Tuskegee alumni have tried for years to get presidents removed and trustees removed from the university’s board of trustees.
Florida A&M University alumni have lobbied against presidents, athletic directors, trustees and everybody who has or could get between them, their money, or their influence over the university. Jackson State alumni hacked their own presidential search.
These kinds of stories are all over the HBCU community. And in many ways, our schools are far better off with alumni fighting administrators than not caring what about what is happening to a school, like Elizabeth City State or Morgan State. If alumni are engaged, there is a sense that mutual goals could lead to a campus finding a great president, recruiting students and growing its profile for financial gain.
But it’s when alumni are jockeying for opportunity to secure a place on the governing board, or to curry perks in travel and exposure, or to leverage alumni following as a bargaining chip to get family members jobs, or to secure contracts, or to do other things which can really harm an institution; because when people who don’t know anything about the business of higher education have their hands all in it, it’s when things can really get jacked up – for years.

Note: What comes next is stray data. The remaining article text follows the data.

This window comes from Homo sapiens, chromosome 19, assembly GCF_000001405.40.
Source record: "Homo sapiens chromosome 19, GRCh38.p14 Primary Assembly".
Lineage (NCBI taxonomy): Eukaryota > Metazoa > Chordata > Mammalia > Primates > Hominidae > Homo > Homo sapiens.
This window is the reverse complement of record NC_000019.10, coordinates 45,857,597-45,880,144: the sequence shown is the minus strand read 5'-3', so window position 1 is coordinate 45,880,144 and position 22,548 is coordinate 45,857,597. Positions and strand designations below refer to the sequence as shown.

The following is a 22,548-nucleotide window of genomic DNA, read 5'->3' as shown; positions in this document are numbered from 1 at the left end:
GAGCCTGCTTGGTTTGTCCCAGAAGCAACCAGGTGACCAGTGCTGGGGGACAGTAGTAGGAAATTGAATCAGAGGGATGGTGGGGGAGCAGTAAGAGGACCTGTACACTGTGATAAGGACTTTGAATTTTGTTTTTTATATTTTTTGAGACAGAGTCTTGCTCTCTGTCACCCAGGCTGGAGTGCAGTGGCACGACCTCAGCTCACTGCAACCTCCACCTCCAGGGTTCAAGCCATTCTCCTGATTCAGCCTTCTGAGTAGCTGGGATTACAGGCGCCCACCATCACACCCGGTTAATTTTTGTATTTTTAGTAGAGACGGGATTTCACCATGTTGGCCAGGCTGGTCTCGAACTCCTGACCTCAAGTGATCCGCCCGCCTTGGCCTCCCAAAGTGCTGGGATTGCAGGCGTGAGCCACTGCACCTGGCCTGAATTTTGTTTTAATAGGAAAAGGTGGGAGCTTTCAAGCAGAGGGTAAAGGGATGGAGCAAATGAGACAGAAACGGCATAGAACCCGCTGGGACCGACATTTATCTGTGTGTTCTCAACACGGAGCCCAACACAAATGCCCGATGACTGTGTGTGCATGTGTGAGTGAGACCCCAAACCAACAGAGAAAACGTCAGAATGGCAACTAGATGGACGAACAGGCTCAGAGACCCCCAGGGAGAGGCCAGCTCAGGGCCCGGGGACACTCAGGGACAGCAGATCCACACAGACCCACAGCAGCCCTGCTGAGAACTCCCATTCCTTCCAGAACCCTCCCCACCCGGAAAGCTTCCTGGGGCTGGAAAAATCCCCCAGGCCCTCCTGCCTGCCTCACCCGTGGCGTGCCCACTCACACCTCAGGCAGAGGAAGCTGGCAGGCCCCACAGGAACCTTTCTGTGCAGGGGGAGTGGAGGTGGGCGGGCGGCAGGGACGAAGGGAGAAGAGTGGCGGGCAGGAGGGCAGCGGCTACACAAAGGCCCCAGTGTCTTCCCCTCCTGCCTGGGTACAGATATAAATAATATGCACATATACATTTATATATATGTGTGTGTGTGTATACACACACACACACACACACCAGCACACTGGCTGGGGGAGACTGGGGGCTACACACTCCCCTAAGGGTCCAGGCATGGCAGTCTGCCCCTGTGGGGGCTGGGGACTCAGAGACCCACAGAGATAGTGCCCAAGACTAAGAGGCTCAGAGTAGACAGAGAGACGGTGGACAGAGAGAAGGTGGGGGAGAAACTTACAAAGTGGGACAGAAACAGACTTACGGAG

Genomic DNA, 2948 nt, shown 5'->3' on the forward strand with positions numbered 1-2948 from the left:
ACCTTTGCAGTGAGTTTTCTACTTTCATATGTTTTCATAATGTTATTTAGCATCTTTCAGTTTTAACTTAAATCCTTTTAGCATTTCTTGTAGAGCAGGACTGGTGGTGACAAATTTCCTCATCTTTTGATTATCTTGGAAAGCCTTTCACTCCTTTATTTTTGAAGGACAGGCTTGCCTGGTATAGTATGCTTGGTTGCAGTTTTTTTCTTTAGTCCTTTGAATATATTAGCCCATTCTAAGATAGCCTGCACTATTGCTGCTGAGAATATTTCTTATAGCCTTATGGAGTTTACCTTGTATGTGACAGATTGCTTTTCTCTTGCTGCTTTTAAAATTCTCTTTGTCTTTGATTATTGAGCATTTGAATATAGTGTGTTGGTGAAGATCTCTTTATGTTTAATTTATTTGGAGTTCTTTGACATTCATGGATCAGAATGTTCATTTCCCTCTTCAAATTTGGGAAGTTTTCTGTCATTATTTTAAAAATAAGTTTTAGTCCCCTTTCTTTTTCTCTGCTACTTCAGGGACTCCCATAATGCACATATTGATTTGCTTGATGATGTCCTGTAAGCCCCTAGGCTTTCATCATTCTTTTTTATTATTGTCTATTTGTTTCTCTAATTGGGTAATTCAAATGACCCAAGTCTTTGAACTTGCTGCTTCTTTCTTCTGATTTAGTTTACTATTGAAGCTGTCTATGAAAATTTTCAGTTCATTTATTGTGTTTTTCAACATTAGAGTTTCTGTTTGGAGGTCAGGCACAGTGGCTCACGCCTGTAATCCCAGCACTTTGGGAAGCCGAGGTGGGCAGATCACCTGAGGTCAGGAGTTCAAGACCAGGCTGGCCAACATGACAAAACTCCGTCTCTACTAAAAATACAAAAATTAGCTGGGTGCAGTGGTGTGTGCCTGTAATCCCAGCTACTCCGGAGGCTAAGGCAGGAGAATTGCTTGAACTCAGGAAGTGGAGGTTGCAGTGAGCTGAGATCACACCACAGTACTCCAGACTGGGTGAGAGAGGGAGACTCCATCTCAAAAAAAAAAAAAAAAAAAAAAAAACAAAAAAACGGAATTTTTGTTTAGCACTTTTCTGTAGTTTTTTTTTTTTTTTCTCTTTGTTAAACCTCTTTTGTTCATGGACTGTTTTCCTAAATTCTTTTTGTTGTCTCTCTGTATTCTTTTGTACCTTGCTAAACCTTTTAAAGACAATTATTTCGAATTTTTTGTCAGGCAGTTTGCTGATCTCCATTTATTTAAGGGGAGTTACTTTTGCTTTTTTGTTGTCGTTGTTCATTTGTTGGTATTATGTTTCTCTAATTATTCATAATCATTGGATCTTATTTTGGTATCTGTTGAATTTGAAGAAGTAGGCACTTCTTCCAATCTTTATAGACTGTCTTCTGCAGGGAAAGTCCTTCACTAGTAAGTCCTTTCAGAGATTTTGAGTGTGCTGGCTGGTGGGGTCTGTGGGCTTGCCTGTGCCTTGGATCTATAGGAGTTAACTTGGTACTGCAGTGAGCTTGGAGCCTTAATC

The lesson here is not convincing alumni against being at odds with campus leaders; discontent from stakeholders can be a healthy element of campus governance. But there are two considerations every graduate who has something to say about administration should ask themselves before pen hits paper, fingers hit Twitter or petitions get sent.
Is what I’m looking for best for me or best for the institution? And if it is truly best for the institution, how do I know with all certainty that this is in fact what the university needs now considering that I’m not on campus, not in meetings, not privy to budgets and not privy to the internal politics?